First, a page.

21 Types of White-Flowering Trees for Your Home or Garden

8 Min Read

A white tree in bloom is one of the most beautiful sights you will ever witness. Brightening the landscape and heralding the arrival of spring is the profusion of white blossoms. Early to mid-spring is often when a tree starts to bloom, producing small or enormous white blooms.

White flowering trees come in a variety of varieties, most of which are deciduous. They also come in various sizes, forms, and white hues. 21 white-flowering trees that will help your garden idea flourish are covered in more detail in the list that follows!

1. Serviceberry


Scientific name: Amelanchier

This less well-known ornamental tree, sometimes called saskatoon, juneberry, or shadbush, is a true standout in the springtime, when it blooms in a cloud of white and produces magnificent blue-red berries that, if you can beat the birds to them, can be used to create jam. Outstanding red-orange fall foliage is another feature of the cultivar “Autumn Brilliance.”

2. Catalpa


Scientific name: Catalpa speciosa

This tree, which can grow up to 60 feet (18 meters) tall, has enormous, eye-catching white blossoms in the early summer. What makes each flower unique is a purple or yellow mark that appears around the throat of the bloom.

Following that, the tree is decorated with long green pods. Catalpa trees grow quickly and are hardy in USDA hardiness zones 4 through 8.

3. Southern Magnolia

Southern Magnolia.jpg

Scientific name: Magnolia grandiflora

Magnolia grandiflora, or the Southern Magnolia, is a sight to behold. It is an icon of the South and is loved all over the world for its enormous, thick leaves and big white flowers. These towering trees, which may reach heights of 70 feet, require space but, when fully grown, provide a stunning spectacle.

USDA Zones 7–10 are the best places to cultivate these white-flowering trees. Try the smaller cultivar “Little Gem,” which only reaches approximately 20 feet, in areas with less space.

4. Dogwood


Scientific name: Cornus

This is an amazing hybrid that grows quickly and has incredibly huge, white bracts that resemble flowers. Autumn brings beautiful crimson decorative fruit. The brilliant scarlet fall color accentuates the glossy green leaves.

This hardy Rutgers University cultivar exhibits exceptional disease resistance, outstanding drought tolerance, and great winter hardiness. blooms in the latter part of April. Sun from partly to fully. 20′ tall and wide at most. Zones 5 through 9.

5. Acoma Crape Myrtle Tree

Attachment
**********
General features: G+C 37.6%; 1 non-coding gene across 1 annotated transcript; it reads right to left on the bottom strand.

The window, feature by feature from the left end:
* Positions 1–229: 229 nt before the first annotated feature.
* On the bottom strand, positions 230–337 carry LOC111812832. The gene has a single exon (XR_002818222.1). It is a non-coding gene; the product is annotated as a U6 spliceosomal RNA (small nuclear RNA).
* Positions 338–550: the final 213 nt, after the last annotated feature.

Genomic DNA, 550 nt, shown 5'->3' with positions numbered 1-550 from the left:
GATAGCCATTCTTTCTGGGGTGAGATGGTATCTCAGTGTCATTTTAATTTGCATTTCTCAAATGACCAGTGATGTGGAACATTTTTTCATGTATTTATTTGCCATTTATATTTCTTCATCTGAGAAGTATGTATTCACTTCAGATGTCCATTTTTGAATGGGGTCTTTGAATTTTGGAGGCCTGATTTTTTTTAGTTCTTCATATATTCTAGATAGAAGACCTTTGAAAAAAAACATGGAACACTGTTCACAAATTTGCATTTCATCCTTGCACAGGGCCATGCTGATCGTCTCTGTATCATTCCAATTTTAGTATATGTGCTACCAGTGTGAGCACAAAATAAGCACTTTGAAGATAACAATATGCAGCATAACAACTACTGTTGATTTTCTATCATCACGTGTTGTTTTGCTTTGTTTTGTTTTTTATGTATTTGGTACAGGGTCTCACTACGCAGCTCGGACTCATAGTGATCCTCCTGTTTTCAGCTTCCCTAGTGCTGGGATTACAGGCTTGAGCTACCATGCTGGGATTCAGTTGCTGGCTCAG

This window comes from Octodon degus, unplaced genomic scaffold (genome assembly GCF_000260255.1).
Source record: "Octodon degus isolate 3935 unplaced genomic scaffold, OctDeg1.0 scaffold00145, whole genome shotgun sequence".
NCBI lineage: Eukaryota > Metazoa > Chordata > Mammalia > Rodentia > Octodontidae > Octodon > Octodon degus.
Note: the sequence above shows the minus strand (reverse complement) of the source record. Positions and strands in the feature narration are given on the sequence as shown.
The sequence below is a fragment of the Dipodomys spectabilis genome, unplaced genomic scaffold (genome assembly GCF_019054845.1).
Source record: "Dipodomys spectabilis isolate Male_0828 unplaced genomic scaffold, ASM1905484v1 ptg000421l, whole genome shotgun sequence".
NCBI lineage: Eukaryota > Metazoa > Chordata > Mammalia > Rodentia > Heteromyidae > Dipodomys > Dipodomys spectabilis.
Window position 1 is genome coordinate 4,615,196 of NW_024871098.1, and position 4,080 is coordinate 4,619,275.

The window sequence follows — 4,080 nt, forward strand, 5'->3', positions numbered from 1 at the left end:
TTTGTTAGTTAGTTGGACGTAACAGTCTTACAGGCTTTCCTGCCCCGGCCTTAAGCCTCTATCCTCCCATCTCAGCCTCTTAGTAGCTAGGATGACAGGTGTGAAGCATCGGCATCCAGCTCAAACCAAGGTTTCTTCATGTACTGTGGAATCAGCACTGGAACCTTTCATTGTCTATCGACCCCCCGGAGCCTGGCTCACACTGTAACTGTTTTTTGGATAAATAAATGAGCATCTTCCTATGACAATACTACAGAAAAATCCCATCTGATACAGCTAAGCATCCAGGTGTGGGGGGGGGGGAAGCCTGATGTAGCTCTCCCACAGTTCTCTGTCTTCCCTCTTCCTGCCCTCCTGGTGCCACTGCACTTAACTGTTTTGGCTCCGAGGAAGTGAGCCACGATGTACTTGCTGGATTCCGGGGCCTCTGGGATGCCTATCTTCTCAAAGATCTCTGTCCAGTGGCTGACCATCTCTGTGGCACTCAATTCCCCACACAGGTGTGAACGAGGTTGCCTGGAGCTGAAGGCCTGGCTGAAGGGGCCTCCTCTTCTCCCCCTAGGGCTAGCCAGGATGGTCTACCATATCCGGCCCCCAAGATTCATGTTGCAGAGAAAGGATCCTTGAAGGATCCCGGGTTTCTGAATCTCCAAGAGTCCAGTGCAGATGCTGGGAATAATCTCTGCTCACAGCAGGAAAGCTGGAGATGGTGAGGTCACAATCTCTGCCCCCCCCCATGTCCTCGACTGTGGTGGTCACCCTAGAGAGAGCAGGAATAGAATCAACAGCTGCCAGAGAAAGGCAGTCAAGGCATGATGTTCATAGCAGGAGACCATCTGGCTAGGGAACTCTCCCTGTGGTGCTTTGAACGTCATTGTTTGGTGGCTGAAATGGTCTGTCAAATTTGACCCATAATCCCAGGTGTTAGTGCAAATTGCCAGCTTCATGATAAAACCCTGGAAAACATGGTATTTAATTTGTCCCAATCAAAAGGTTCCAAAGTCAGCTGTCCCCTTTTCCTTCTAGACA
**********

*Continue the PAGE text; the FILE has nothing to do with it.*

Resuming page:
Acoma Crape Myrtle Tree.jpg

Scientific name: Lagerstroemia indica

This deciduous semi-dwarf tree is a great specimen tree that does well in planters or small gardens because of its low height, reaching just 8 to 10 feet. It can thrive with very little water. This resilient tree cries over the abundance of blossoms it bears.

For growth, the Acoma Crape Myrtle needs a lot of sunlight and warmer temperatures. Conditions like those can be found in growing zones five through eleven. This tree can be supported in any sort of soil. When the creamy-white crinkled flowers emerge in the summer, you get to enjoy 90 days of leaves.

6. American Elderberry

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Scientific name: Sambucus canadensis

Large shrubs, endemic to most of eastern North America, are called American elderberries. It’s best suited for huge rain gardens and likes moist, muddy soil. It is a spreading shrub that spreads by suckers; trimming will be necessary to keep it under control.

In June and July, clusters of white flowers with a lemon aroma emerge, drawing butterflies and other pollinators in. American elderberry grows best where clustering is desirable due to its tendency to spread. Berries are poisonous to both people and animals.

7. Star Magnolia

Star Magnolia.jpg

Scientific name: Magnolia stellata

The large star-shaped flowers that bloom on these white-blooming trees in the spring are their most famous feature. These cold-hardy trees grow well in tiny gardens, but they need strong winds and abundant sunlight to flourish. The tree can reach heights of 10 to 12 feet and widths of 8 to 15 feet.

8. White Redbud

White Redbud.jpg

Scientific name:  Cercis canadensis cultivars

Redbuds get their name from the color of the closed flower buds, not the blooms, which are usually dark pink or purple. Nonetheless, a few cultivars, such as “Texas White,” “White Pom Poms,” and “Royal White,” yield all white blossoms. Before the heart-shaped leaves appear, the branches of all types are covered in an abundance of pea-like blooms.

Redbud trees serve as hosts to twelve different kinds of butterflies and moths, including Henry’s elfin butterflies. This low-maintenance tree can withstand heat and is well-adapted to dry soils. Mature plants reach heights and widths of 15 to 25 feet.

9. Natchez Crape Myrtle Tree

Natchez Crape Myrtle Tree.jpg

Scientific name:  Lagerstroemia Natchez

The Natchez crape myrtle tree is a summer-flowering tree that blooms spectacularly from summer into fall. Many refer to this quickly spreading tree as the “lilac of the South.”

Crape myrtle hybrids were given names derived from Native American tribes by the National Arboretum in Washington, DC. This tree can be planted in groups to create a tall screening, or it can be used to border a driveway or walkway.

10. Fringe Tree

Fringe Tree.jpg

Scientific name: Chionanthus